The new AI supercomputer is a £10 million partnership between the Engineering and Physical Sciences Research Council (EPSRC), the Science and Technology Facilities Council (STFC) and the University. Capable of solving the largest scientific and industrial challenges at very high speeds, the supercomputer is supported by Cambridge’s Research Computing Service. The aim is to help companies to create real business value from advanced computing infrastructures.

The supercomputer is part of the UK government’s AI Sector Deal, which involves more than 50 leading technology companies and organisations. The deal is worth almost £1 billion, including almost £300 million of private sector investment into AI.

“AI research requires supercomputing capacity capable of processing huge amounts of data at very high speeds,” said Dr Paul Calleja, Director of the University’s Research Computing Service. “Cambridge’s supercomputer provides researchers with the fast and affordable supercomputing power they need for AI work.”

In addition to computing power, Calleja and his team will provide training, guidance and support Cambridge researchers, and the wider UK IA industry, to make the most of their data.

“AI projects involving Cambridge researchers are already underway,” said Calleja. “In the life sciences we are working on medical imaging analysis and genomics, and in astronomy, AI is being used as part of the Square Kilometre Array project and research to map exoplanets.”

Cambridge is home to the largest technology cluster in Europe. Over the past decade, start-ups based on AI and machine learning, in Cambridge and elsewhere, have seen explosive growth.

“The UK must be at the forefront of emerging technologies, pushing boundaries and harnessing innovation to change people’s lives for the better,” said Secretary of State for Digital, Culture, Media and Sport Matt Hancock. “Artificial Intelligence is at the centre of our plans to make the UK the best place in the world to start and grow a digital business. We have a great track record and are home to some of the world’s biggest names in AI like Deepmind, Swiftkey and Babylon, but there is so much more we can do. By boosting AI skills and data-driven technologies we will make sure that we continue to build a Britain that is shaping the future.”

Building on the commitment made in the government’s modern Industrial Strategy and its AI Grand Challenge, the AI Sector Deal marks the first phase of a major innovation-focused investment drive in AI which aims to help the UK seize the £232 billion opportunity AI offers the UK economy by 2030 (10% of GDP).

The deal will help establish the UK as a research hotspot, with measures to ensure the innovators and tech entrepreneurs of tomorrow are based in the UK, with investment in the high-level post-graduate skills needed to capitalise on technology’s huge potential.

It includes money for training for 8,000 specialist computer science teachers, 1,000 government-funded AI PhDs by 2025 and a commitment to develop a prestigious global Turing Fellowship programme to attract and retain the best research talent in AI to the UK.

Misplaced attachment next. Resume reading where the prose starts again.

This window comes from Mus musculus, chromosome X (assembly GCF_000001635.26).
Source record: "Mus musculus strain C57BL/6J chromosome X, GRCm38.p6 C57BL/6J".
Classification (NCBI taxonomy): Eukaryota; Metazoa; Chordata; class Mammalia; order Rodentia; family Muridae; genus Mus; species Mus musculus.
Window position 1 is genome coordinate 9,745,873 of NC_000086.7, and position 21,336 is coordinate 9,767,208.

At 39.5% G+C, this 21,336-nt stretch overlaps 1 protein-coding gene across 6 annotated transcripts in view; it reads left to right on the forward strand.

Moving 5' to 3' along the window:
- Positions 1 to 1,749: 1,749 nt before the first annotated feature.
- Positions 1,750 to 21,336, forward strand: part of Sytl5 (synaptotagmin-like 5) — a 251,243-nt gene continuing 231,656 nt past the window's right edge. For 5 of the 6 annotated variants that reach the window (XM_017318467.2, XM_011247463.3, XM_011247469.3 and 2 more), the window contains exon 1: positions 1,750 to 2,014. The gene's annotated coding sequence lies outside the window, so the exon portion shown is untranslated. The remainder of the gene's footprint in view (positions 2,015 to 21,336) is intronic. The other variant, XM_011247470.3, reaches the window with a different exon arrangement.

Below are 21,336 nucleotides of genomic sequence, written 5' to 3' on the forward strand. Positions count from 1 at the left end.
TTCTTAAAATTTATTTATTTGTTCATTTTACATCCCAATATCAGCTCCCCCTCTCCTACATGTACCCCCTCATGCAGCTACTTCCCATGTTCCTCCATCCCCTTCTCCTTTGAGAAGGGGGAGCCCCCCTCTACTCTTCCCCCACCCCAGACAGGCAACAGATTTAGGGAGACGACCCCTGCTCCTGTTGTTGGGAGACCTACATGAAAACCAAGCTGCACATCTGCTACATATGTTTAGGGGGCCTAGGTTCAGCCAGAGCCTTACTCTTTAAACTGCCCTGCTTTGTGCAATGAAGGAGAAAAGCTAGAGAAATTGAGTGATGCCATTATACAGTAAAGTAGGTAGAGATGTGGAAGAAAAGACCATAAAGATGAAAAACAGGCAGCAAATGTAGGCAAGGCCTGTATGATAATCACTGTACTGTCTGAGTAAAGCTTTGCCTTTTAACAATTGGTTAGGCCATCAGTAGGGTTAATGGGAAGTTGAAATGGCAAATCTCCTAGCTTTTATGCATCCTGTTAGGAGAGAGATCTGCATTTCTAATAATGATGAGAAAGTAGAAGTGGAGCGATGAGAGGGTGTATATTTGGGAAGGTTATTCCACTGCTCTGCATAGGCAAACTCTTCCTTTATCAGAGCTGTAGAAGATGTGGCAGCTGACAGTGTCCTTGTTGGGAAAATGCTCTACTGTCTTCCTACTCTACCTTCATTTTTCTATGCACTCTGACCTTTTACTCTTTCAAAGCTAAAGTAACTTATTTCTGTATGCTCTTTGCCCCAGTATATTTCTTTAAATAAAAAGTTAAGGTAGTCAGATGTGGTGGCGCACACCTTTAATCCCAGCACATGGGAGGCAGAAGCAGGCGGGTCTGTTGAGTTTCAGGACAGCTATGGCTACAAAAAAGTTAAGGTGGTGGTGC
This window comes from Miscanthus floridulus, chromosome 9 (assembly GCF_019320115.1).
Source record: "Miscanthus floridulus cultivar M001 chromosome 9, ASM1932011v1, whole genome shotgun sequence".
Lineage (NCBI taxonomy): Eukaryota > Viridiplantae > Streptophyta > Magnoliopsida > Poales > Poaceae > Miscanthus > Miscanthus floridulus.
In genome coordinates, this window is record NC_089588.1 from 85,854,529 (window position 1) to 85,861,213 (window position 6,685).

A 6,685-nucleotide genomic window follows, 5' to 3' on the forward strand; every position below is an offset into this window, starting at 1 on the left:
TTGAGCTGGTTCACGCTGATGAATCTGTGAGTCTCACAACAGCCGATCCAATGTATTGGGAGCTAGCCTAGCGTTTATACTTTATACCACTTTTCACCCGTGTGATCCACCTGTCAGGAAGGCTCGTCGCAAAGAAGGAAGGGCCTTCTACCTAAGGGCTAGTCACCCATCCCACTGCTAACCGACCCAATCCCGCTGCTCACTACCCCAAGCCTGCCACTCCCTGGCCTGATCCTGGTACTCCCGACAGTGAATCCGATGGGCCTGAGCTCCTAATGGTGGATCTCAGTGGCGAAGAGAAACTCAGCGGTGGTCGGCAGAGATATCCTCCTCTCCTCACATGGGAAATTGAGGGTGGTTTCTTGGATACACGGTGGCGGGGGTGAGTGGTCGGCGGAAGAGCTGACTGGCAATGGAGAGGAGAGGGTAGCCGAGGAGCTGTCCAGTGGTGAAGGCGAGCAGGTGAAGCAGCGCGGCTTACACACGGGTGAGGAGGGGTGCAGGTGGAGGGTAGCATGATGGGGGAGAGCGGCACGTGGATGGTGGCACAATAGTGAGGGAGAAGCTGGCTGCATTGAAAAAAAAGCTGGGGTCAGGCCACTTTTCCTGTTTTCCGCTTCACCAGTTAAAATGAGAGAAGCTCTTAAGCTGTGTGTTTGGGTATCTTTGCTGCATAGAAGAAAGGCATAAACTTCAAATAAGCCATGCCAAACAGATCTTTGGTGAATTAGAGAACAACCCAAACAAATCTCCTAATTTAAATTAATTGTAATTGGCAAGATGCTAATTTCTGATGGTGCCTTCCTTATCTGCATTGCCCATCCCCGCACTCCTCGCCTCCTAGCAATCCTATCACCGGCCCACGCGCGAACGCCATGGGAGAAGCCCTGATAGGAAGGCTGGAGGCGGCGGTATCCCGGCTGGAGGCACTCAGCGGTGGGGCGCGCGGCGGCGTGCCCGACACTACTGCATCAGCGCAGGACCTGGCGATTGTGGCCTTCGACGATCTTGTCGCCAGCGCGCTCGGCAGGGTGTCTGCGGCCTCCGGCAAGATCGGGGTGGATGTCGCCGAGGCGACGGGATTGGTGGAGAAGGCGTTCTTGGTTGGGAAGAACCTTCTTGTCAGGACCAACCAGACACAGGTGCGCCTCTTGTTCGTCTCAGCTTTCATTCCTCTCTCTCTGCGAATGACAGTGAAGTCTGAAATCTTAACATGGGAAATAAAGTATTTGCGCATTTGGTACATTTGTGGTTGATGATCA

“Artificial intelligence provides limitless opportunities to develop new, efficient and accessible products and services which transform the way we live and work,” said Business and Energy Secretary Greg Clark. “Today’s new deal with industry will ensure we have the right investment, infrastructure and highly-skilled workforce to establish the UK as a driving force in the development and commercial use of artificial intelligence technologies.”

The UK’s fastest academic supercomputer, based at the University of Cambridge, will be made available to artificial intelligence (AI) technology companies from across the UK, in support of the government’s industrial strategy. 

Cambridge’s supercomputer provides researchers with the fast and affordable supercomputing power they need for AI work.Paul CallejaPhoto by Pietro Jeng on UnsplashMix 2 colours


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How landscapes and landforms ‘remember’ or ‘forget’ their initial formations

Cambridge University NewsFeed - Fri, 04/27/2018 - 13:52

Crescent dunes and meandering rivers can ‘forget’ their initial shapes as they are carved and reshaped by wind and water while other landforms keep a memory of their past shape, suggests new research.

“Asking how these natural sculptures come to be is more than mere curiosity because locked in their shapes are clues to the history of an environment,” said Leif Ristroph from New York University and the senior author of the paper, which is published in the journal Physical Review Fluids. “We found that some shapes keep a ‘memory’ of their starting conditions as they develop while others ‘forget’ the past entirely and take on new forms.” This understanding is important in geological dating and in understanding how landscapes form.